Trump wins the US Presidential Election – Commentary from our experts

Donald Trump has won the U.S. presidential election 2016 – read a first round of commentaries from our experts at Canterbury Christ Church University.

Dr Andre Barrinha, Senior Lecturer in Politics and International Relations

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“In terms of foreign policy, I think it will be particularly interesting to see what the now President-elect Donald Trump will do regarding NATO and Russia. Despite his sceptical stance towards the Atlantic Alliance during the campaign (partially reversed in one of the debates with Hillary Clinton when he said he was ‘all for NATO’) , I suspect the US support for NATO will continue. The business as usual attitude may not apply to the currently tense relations between Russia and the US. Trump has more than once declared its admiration for President Putin and conspiracy theories aside, we could see a rapprochement between Washington and Moscow, which could have important implications for Eastern Europe and the Middle East. More due to the tone of his campaign than anything else, it will also be interesting to see how relations with Mexico and the Muslim world will unfold. Finally, in Brussels, Berlin and other European capitals, Washington will certainly feel a distant place today. One has to wonder if London woke up with the same feeling…”

Dr David Bates, Director of Politics and International Relations

david-bates“What happened in the US last night shocked some sections of the political elite, along with many so-called experts. But is this really so shocking? We are in the middle of a global financial crisis. As we saw in the 1930s, it is not necessarily liberals who the masses turn to in such a situation. Donald Trump is now leader of the ‘free world’. This is an important conjuncture for neo-liberalism – the explosion of ‘post-truth’ populism together with economic crisis and the decline of the US as global hegemon.  I am concerned not so much about what this means for so-called liberal centrists (Tariq Ali has written of the ‘extreme centre’) who have been entirely complicit with the violence of the global neo-liberal project. I shed no tears therefore for the supporters of Hillary Clinton. But what does this mean for the anti-capitalist left? The moment of Trump is undoubtedly an Event. The pure id turning against the neo-liberal ego, rampant desire mobilised against rational economic self-interest. For the anti-capitalist project, therefore, this might be the moment when the system turns in on itself – the moment of destruction which will lay the seeds for a new possible future beyond the market. However, I doubt this very much. Writing against Marxist determinism Rosa Luxemburg argued that in a period of crisis, there were at least two possible outcomes – socialism or ‘barbarism’. I fear that the most powerful country in the world may have just chosen barbarism.”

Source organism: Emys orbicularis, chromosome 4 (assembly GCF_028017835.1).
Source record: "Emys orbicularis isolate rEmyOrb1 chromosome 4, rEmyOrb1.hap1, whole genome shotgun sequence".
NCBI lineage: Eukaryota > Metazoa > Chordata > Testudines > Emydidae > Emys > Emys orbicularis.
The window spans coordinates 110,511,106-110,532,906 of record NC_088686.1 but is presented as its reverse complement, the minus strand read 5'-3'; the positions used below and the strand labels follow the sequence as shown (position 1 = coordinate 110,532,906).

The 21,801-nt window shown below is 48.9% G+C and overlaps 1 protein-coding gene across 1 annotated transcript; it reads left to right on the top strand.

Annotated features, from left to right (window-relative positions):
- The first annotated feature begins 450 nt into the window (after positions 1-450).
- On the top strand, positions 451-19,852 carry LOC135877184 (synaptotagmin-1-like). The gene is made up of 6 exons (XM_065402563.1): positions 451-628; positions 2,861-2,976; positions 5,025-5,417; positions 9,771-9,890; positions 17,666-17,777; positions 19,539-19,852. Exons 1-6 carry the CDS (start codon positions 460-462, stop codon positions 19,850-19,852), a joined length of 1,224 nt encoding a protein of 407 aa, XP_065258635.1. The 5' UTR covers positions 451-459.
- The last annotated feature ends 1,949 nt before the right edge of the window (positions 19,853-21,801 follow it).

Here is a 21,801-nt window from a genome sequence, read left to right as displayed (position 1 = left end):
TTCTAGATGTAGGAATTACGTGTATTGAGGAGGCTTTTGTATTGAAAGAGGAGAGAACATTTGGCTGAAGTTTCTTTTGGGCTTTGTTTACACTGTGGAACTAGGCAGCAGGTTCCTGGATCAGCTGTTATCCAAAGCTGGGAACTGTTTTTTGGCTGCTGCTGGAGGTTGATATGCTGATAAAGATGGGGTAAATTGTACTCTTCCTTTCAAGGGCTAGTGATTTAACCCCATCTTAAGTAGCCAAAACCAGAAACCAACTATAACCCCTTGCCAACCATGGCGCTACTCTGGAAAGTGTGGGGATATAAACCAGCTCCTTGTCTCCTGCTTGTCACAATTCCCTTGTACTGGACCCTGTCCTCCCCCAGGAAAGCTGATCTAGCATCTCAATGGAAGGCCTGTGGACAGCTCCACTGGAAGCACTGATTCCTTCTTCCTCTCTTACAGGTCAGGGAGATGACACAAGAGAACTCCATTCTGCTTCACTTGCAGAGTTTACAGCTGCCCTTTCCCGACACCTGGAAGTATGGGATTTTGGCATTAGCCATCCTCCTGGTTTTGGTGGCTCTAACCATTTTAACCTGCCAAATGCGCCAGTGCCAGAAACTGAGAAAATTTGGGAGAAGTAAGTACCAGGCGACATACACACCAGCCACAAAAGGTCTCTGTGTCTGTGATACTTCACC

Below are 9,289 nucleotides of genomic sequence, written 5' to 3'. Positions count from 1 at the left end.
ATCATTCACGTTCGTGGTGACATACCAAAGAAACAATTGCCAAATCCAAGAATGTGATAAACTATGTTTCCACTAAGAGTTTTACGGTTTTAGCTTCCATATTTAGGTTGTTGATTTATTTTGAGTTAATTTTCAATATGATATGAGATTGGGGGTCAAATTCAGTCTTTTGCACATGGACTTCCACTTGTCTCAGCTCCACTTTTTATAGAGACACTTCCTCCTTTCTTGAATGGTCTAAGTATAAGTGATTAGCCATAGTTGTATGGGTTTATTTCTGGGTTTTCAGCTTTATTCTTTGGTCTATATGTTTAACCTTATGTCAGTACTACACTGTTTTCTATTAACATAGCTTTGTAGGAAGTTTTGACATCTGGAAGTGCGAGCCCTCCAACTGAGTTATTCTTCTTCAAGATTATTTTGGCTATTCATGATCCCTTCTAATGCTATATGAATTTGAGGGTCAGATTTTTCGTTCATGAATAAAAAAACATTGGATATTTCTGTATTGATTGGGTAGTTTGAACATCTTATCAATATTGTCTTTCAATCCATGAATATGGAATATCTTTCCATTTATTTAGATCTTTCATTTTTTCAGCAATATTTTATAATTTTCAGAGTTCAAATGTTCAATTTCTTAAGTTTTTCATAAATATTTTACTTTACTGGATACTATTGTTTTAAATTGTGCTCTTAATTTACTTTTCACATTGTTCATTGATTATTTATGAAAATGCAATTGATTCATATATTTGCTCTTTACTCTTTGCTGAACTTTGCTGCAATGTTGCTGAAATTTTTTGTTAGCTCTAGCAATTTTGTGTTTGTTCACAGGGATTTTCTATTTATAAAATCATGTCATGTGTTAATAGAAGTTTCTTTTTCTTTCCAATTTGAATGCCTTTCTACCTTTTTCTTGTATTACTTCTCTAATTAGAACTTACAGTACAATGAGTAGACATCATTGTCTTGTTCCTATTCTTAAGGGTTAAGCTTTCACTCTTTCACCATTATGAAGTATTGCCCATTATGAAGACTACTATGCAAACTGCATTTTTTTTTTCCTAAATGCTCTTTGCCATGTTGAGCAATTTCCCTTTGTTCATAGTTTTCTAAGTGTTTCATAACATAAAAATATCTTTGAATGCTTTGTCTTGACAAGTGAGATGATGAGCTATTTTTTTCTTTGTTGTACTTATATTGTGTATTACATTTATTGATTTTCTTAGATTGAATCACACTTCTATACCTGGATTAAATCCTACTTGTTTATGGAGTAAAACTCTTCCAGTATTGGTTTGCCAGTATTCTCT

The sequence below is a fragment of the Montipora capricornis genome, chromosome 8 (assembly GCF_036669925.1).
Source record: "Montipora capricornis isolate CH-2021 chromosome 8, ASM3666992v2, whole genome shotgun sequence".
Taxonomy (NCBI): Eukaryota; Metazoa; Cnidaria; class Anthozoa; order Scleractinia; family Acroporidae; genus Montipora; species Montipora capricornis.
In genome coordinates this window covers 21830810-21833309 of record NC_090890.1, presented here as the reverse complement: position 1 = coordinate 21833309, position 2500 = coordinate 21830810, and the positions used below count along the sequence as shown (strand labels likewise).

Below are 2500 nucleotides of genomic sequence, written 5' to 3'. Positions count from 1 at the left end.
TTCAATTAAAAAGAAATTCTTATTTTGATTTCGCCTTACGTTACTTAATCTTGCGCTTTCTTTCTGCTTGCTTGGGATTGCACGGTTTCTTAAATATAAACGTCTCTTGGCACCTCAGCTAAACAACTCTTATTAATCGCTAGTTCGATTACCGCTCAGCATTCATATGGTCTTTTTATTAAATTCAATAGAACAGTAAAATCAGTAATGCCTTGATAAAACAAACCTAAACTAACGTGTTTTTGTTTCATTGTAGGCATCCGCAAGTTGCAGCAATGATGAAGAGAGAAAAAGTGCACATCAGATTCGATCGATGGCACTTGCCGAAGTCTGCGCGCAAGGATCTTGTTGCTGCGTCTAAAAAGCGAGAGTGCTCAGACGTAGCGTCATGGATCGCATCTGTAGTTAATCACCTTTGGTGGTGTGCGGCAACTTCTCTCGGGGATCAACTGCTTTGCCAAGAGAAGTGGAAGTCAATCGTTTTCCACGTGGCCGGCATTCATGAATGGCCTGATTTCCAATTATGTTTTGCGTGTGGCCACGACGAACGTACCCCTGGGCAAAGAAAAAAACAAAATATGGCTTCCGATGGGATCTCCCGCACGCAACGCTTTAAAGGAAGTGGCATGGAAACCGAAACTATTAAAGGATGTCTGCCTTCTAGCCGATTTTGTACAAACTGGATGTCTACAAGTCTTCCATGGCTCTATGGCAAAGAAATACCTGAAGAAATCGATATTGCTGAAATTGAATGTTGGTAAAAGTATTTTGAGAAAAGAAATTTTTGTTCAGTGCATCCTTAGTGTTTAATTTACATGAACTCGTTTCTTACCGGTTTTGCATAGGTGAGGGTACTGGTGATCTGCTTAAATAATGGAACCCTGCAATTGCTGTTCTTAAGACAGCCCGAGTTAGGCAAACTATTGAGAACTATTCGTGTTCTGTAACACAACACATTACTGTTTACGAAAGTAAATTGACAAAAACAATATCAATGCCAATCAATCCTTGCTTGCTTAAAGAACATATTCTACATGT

Dr Mark Bennister, Reader in Politics and International Relations

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“The civil servants who drafted Theresa May’s statement congratulating President-elect Donald Trump had a tough job. The UK Government, struggling to present a coherent plan on Brexit didn’t want the uncertainty of a Trump Presidency. Hillary Clinton was a known commodity and a May-Clinton-Merkel axis sounded appealing. However as we know from the UK experience, political continuity and stability is currently in short supply. The upheaval in the US may, as ITVs Robert Peston pointed out, make EU membership look a more secure option and help to drive a softer Brexit. That may be wishful thinking, but with such an inward looking and divisive campaign in the US, British interests are unlikely to be high on the agenda under Trump. Reaching beyond the global impact, we as academics need to engage more fully in understanding how political leadership has become so toxic, resorting to such low level tactics in order to press the electoral buttons.”

Dr Laura Cashman, Senior Lecturer in Politics and International Relations

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“A bubble has burst. The great American myth that anyone can be president, regardless of their background or race has exploded. Evidently any MAN with enough money can be president – even one with no political experience whatsoever. On the other hand, a woman who has amassed a lifetime of political experience cannot. She will be held to higher standards than a man. Her attitudes, her decisions, her demeanour will be criticised for being false, for not being something else. But what else? Not masculine enough or not feminine enough?  This election has to be viewed through a gender lens to make any sense.